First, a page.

Event Info / Stadium Modernization
Modernising Roland Garros stadium
When, on 13 February 2011, the French Tennis Federation chose to remain in Roland Garros stadium at the Porte d’Auteuil in Paris, it was a decision that would go down in history as one of the most important since the stadium was built in 1920!
Faced with the problems of unpredictable weather conditions, a lack of space and conditions that were not ideal for players, spectators, partners and the media, the French Tennis Federation decided to modernise the current stadium and equip it with facilities that befit a tournament of this stature.
The new Roland Garros is set to be inaugurated in 2018, at its traditional and unique location in the heart of Paris which has played host to so many chapters in French and indeed world tennis history.
The new stadium will meet three requirements as set out by the FFT :
- a centre court with a retractable roof to enable play to continue regardless of the weather and also the light, enabling evening sessions to be organised;
- more comfort and space for everyone – players, fans, partners and media alike;
- a stadium with up-to-date infrastructure.
An extendable stadium
To meet the needs of the FFT, whose head office is located within the stadium, there will be two versions of the site – one that is "extended" for the tournament (11.16 hectares) and a "contracted" one (8.6 hectares) the rest of the year.
A greener stadium that is open to its surroundings
The aim of the project is to cultivate what is already an exceptional site, opening it up to its environment and integrating it more into the surrounding landscape and the day-to-day life of the Porte d’Auteuil area. The focus of the development will thus be on the landscaping aspect of the project. The stadium will extend from east to west from the southern section of the Auteuil greenhouses garden over to the Fonds des Princes tennis courts.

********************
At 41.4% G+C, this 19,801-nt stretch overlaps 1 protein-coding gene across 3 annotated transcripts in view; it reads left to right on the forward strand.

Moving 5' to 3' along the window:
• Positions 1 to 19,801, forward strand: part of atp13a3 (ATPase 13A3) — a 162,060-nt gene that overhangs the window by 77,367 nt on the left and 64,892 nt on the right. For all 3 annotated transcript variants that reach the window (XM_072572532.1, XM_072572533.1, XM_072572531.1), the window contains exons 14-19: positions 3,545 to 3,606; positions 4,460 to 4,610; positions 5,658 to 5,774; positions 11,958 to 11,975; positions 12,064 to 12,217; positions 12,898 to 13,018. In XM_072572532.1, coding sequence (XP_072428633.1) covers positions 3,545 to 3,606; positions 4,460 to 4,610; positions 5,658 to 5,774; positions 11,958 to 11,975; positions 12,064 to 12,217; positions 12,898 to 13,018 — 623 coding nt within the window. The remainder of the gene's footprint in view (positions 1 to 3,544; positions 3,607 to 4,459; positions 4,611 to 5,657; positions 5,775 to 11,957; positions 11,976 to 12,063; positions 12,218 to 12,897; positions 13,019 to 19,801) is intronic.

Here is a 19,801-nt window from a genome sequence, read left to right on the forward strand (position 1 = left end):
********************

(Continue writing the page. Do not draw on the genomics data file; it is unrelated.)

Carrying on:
To the east, a semi-sunken new court with 4,950 seats will be constructed, surrounded by four large greenhouses, with a botanical garden alongside the south-east part which serves a purely visual purpose. The court will be architecturally striking and will highlight the beauty of the garden. It will also serve to replace the current No.1 Court which is making way for a vast esplanade of greenery at the heart of the stadium which will form the new Place des Mousquetaires. This landscaped area stretching over a hectare will be a place for people to relax and will also help to regulate the flow of fans.
Philippe Chatrier Court will be fitted with a retractable roof to enable play to continue despite adverse weather and nightfall, and to enable evening sessions to be held. The 15,000-seater stadium will also be altered to provide more comfort for spectators and to create extra space for all involved in the tournament, and in particular the players.
To the west, the Fonds des Princes will be extended and turned into an area for competitive matches, with seven courts in total, one of which will have room for 2,200 spectators.
A building for the tournament organisation will be constructed where the National Training Centre is located, and will also house the new Roland Garros Village.
The large-scale redesign of the site will also see new access points created to make it easier to manage the flow of visitors, including an enormous entrance on the Avenue de la Porte d’Auteuil.
The project has estimated costs of 340 million euros, of which around 95% will be financed by the FFT using its own funds and also a loan. The City of Paris owns the site and is responsible for its urban planning, and will provide a grant of 20 million euros for the project.
By choosing to improve the existing site, the French Tennis Federation is proving that it is equal to the task of combining the sporting, financial, social and cultural interests at stake in the 21st century. Plenty more chapters in the history of tennis are set to be written here at Roland Garros…